In 1908 there were also around 250 "really white" settlers living on Flinder's island. They considered the Barren islanders (i.e. the sealing community) spoilt (or "spoon fed" as they put it). Endless legal tussles, acts of parliament and disputes especially over land rights filled the years until prosperity increased in the late 1930s when more government money was spent on paying islanders to do maintanance work, build more roads, make improvements to their houses, dig wells, etc. With the beginning of World War 2 many islanders volunteered or were drafted into the armed forces. The sealer population sank from 300 in the late 1930s to only 106 in 1944. After the war, few returned to the island with many preferring to live on mainland Tasmania or in Melbourne, Australia.
The modern political pressure group calling itself the Palawa claims to represent surviving Tasmanian aborigines and to have grown out of many generations originating from sealing communities. They refuse to have their DNA tested and so cannot prove their claims to aboriginal ancestry. They do not represent all surviving Tasmanians (another group survivors is represented by the Lia Pootah, for example) but the Palawa do represent the former sealing community. Their often uncouth and never politely restrained style of political debate would have warmed the heart of any 19th century sealer captain.
A school of sealer community children and their teachers on Cape Barren, January 1911, during a visit of the then governor of Tasmania Sir Harry Barron (standing, at centre) visited the island. (Tasmanian State Archives).
3.3. The Black War (1804-1830) and the Black Line (1830)
Missionaries were not as a group directly involved in the atrocities that accompanied the destruction of the Tasmanians. As the pious utterances of that nemesis of Tasmanians, George Augustus Robinson, indicate, however, conventional religion was the conventional cloak that was used to justify the treatment of the aborigines. What is one to make of a religious man, the Reverend Mr. Horton, making the following remarks (reported in James Bonwich, 1870, The Daily Life and Origins of the Tasmanians, Sampson Low, Son, and Marston, London, p. 101-102):
What I have seen and heard of the original inhabitants of Van Diemen's land [Tasmania] convinces me that they are in every respect the most destitute and wretched portion of the human family. Indeed, the shape of their bodies is almost the only mark by which one can recognize them as fellow-men; and were it not for the force of other evidence besides that which their condition and habits present to the mind of the beholder. I should without hesitancy affirm that they are a race of beings altogether distinct from ourselves, and class them amongst the inferior species of irrational animals.
Not all "men of God" at that time agreed with the Rev. Horton - but too many acted as if they did. All whites, from lowliest convict to highest official, were utterly convinced of their superiority in all ways over all Tasmanians at all times. It was the spirit of the age and the Black War was fought in that spirit.
As Hobart continued to grow and a flood of white settlers continued to arrive who all wanted agricultural land for farming, relations with the Tasmanians in 1806 became increasingly hostile and finally broke down altogether. In a kind of guerilla war, the Tasmanians burnt corn-stacks and attacked individuals. War was never formally declared by the British authorities but war had started in all but name in May 1804 in the clash mentioned above. It ended with the Black Line in 1830, with the cultural and very nearly physical extinction of the Tasmanians.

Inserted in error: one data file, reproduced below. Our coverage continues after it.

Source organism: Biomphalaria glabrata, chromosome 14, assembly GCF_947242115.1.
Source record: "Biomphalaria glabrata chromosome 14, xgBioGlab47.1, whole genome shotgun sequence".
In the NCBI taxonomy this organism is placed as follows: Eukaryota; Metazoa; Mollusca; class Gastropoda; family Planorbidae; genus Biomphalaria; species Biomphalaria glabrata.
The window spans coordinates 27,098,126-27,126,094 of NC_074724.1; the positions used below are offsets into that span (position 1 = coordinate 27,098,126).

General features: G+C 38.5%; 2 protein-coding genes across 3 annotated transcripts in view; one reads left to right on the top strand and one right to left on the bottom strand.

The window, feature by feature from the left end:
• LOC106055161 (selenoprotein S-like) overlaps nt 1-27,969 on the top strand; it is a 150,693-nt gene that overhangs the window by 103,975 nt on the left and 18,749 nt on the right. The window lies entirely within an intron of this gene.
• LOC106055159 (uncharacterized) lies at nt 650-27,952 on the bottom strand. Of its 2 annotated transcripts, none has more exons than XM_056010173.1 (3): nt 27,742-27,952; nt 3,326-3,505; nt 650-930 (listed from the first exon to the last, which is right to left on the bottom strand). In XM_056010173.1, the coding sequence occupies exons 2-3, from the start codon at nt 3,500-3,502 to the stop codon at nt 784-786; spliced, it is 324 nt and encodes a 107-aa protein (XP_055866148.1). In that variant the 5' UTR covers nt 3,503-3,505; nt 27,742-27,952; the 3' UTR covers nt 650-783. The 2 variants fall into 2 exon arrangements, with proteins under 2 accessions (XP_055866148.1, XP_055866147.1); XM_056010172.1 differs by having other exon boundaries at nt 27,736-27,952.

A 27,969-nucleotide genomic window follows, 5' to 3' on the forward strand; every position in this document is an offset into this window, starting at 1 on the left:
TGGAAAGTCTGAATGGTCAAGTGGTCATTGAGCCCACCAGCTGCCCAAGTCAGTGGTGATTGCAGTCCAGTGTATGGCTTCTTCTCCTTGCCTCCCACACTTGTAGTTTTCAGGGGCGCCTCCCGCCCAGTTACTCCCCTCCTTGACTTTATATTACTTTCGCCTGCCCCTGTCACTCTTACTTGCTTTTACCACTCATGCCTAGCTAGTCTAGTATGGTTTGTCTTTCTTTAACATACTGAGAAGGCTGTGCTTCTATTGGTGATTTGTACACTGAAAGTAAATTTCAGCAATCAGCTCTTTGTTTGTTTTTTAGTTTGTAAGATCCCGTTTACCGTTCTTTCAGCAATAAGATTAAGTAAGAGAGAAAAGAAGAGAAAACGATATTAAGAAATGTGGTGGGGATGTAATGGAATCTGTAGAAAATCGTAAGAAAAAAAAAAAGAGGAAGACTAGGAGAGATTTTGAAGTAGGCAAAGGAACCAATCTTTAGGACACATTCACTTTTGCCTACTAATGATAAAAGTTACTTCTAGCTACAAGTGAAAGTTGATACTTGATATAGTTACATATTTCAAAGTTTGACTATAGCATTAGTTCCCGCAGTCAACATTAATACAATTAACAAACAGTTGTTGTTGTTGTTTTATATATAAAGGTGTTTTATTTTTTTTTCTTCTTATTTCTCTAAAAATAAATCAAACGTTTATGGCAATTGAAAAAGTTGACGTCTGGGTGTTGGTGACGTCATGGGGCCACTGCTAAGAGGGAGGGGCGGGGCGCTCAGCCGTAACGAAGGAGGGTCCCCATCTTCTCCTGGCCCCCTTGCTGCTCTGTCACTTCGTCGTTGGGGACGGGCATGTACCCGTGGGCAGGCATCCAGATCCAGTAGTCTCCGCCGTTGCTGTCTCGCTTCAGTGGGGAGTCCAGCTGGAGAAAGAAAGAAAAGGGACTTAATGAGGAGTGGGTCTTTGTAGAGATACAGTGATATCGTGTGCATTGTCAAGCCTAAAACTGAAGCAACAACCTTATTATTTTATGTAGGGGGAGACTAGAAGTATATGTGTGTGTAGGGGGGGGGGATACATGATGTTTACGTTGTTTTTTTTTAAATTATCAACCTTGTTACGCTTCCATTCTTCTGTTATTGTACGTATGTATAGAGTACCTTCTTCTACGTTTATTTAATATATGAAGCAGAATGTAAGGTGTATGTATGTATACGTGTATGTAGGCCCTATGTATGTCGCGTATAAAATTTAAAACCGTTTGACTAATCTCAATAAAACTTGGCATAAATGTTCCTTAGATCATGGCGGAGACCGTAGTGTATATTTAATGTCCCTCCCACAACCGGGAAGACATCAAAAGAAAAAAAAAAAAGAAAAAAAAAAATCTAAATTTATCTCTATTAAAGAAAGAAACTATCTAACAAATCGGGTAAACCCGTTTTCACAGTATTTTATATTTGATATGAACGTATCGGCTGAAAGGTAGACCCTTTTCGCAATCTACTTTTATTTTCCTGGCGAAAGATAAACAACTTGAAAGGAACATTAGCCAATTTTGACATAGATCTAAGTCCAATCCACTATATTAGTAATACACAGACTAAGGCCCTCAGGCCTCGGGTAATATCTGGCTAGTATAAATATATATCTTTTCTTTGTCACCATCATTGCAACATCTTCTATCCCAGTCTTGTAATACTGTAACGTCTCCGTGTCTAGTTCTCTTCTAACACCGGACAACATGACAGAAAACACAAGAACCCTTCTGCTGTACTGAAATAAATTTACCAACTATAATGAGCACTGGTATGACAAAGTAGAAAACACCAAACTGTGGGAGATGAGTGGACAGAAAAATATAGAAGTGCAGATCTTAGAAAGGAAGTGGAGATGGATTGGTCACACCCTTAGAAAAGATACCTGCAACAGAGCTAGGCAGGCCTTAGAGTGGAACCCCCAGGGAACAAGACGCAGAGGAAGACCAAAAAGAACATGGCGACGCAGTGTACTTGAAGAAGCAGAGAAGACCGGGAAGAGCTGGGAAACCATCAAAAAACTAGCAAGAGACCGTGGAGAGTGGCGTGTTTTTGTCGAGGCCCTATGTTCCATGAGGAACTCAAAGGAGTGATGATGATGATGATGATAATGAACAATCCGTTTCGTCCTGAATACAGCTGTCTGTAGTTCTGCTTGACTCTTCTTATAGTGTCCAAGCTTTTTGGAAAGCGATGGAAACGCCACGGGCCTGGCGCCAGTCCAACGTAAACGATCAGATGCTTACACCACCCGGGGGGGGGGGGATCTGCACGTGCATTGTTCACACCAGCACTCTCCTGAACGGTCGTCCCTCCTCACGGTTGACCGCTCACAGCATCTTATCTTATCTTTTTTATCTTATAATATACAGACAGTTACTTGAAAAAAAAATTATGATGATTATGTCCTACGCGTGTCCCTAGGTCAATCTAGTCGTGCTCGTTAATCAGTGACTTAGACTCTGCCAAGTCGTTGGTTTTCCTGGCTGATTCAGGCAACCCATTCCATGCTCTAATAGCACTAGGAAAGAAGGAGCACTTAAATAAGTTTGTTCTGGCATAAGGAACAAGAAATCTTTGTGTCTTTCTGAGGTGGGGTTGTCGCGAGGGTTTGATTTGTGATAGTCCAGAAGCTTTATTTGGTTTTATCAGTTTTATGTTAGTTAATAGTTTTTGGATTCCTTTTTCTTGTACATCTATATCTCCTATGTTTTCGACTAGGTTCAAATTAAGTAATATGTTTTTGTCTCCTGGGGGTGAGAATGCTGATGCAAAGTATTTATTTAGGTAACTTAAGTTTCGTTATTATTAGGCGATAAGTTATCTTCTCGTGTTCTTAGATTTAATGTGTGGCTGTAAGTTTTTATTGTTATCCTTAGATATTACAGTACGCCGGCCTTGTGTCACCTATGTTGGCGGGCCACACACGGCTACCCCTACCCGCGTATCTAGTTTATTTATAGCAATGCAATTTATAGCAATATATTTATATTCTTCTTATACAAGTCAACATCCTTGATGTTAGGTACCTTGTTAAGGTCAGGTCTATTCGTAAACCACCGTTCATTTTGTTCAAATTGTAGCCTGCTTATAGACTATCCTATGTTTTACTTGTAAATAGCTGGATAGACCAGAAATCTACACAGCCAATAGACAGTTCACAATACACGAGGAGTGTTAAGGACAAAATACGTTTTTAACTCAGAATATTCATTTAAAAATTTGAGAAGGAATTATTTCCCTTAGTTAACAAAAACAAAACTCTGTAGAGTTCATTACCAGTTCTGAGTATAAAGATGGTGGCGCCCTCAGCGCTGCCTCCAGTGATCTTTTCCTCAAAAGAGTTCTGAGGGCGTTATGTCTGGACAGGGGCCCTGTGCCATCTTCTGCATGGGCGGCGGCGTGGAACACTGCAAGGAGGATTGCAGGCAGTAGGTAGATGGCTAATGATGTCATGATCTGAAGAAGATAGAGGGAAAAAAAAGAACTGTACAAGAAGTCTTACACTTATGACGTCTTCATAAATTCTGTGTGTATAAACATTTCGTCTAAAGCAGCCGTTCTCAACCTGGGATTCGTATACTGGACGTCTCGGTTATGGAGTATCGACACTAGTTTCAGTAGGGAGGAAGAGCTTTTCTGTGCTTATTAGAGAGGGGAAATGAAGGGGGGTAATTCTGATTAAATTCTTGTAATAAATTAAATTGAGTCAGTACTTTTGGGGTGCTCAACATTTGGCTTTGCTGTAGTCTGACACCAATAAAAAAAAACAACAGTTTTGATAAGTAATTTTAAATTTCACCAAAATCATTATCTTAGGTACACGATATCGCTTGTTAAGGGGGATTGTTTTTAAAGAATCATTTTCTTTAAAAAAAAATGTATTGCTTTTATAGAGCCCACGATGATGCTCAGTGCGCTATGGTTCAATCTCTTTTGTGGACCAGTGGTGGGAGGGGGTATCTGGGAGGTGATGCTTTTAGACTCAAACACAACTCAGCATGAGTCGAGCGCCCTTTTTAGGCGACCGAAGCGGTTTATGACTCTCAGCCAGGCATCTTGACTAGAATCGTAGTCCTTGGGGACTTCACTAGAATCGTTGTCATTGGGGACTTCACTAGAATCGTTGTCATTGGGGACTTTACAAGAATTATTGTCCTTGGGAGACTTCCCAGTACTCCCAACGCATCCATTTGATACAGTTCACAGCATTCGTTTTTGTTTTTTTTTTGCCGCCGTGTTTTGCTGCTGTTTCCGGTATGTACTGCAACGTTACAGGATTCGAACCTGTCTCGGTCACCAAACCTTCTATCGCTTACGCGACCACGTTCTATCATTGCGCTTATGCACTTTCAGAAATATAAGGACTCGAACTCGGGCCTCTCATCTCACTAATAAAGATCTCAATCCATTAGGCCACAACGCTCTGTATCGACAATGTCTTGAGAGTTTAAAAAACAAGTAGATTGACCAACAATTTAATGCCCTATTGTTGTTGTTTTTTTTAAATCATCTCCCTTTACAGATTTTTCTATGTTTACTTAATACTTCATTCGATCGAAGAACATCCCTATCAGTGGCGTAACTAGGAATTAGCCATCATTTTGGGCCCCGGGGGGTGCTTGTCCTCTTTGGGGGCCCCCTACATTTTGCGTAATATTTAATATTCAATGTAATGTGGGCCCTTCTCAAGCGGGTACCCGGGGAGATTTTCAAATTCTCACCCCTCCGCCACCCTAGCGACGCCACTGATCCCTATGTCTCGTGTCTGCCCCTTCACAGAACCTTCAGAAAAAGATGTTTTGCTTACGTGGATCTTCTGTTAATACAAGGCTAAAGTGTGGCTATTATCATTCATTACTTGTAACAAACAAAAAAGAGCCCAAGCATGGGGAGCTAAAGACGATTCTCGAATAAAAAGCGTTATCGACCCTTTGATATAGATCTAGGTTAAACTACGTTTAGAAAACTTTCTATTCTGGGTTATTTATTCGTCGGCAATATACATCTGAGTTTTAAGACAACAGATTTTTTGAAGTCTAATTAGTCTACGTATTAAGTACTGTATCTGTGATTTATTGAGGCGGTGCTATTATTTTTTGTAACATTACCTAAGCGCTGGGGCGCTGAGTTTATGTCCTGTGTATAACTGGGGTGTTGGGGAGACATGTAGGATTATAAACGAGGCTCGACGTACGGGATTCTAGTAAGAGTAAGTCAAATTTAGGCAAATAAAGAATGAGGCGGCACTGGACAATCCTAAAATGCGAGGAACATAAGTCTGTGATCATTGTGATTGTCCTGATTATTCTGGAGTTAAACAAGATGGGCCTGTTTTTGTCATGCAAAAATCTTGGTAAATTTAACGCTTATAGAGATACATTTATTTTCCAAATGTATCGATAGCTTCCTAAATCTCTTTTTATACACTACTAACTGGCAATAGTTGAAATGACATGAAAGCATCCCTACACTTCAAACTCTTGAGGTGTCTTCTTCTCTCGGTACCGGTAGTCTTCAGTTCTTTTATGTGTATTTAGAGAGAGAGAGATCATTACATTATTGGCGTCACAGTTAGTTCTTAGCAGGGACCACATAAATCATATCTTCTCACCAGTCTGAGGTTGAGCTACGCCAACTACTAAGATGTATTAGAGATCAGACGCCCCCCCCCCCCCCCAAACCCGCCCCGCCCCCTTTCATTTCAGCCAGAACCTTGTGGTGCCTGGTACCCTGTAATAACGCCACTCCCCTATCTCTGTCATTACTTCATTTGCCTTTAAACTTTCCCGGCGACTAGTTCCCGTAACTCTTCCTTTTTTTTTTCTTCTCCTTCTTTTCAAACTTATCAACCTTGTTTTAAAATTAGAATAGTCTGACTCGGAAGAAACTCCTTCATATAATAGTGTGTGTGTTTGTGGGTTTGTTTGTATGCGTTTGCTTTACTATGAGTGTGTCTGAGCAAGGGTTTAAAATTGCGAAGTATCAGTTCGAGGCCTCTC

On the northern coast in 1804, Lt.-Gov. Patterson was trying to gain a military foothold but found his party under attack immediately on landing. He was under such constant pressure that beween 1804 and 1806 he had to move his headquarters from York Town to George Town and then finally to Launceston, much further up the river. Nobody had expected the Tasmanians to put up such a skilled and determined resistance against soldiers armed with firearms. After considerable conflict, the aborigines in the north started started to take dogs in payment for kangaroo and things calmed down considerably. New diseases introduced by the whites were also beginning to weaken boriginal resistance.
In the southwest where most settlers concentrated and were their numbers had increased enormously, the situation was far more explosive. A sort of guerilla warfare betweeen settlers and aborigines developed, lasting more than 25 years. By 1830 the low-level warfare showed no sign of ever ending and tensions between Tasmanians and settlers had become so acute (especially in the areas of the Big River and Oyster Bay tribes) that, pressurized by the settlers, the government organised one of the world's more astonishing "military" operations against a tiny group of stone age hunter-gatherers: the Black Line.
In order to drive the estimated 200 to 500 Tasmanians from their hideouts and flush them into the open where they could be arrested or shot, around 2,000 whites (colonists of all kinds, soldiers, officials, convicts, equipped with a thousand shotguns and 300 handcuffs - yes, handcuffs) lined up in long, drawn-out lines that walked east and south through most of southeast Tasmania. The operation was announced on 25 September 1830 with the following words:
The Community being called to act en masse on October 7th, for the purpose of capturing those hostile tribes of natives, which are daily committing renewed atrocities upon the settlers, and the Whites generally wherever found next
and the purpose of the drive was declared to be
... to capture and raise (the aborigines) in the scale of civilization, by placing them under the immediate control of a competent establishment , from whence they will not have it in their power to escape and therefore to molest the white inhabitants of the country.
There was a lot of support for the plan from the settlers but that support was not unanimous. The Sydney Australian had a few highly salient (and modern!) things to say on the subject: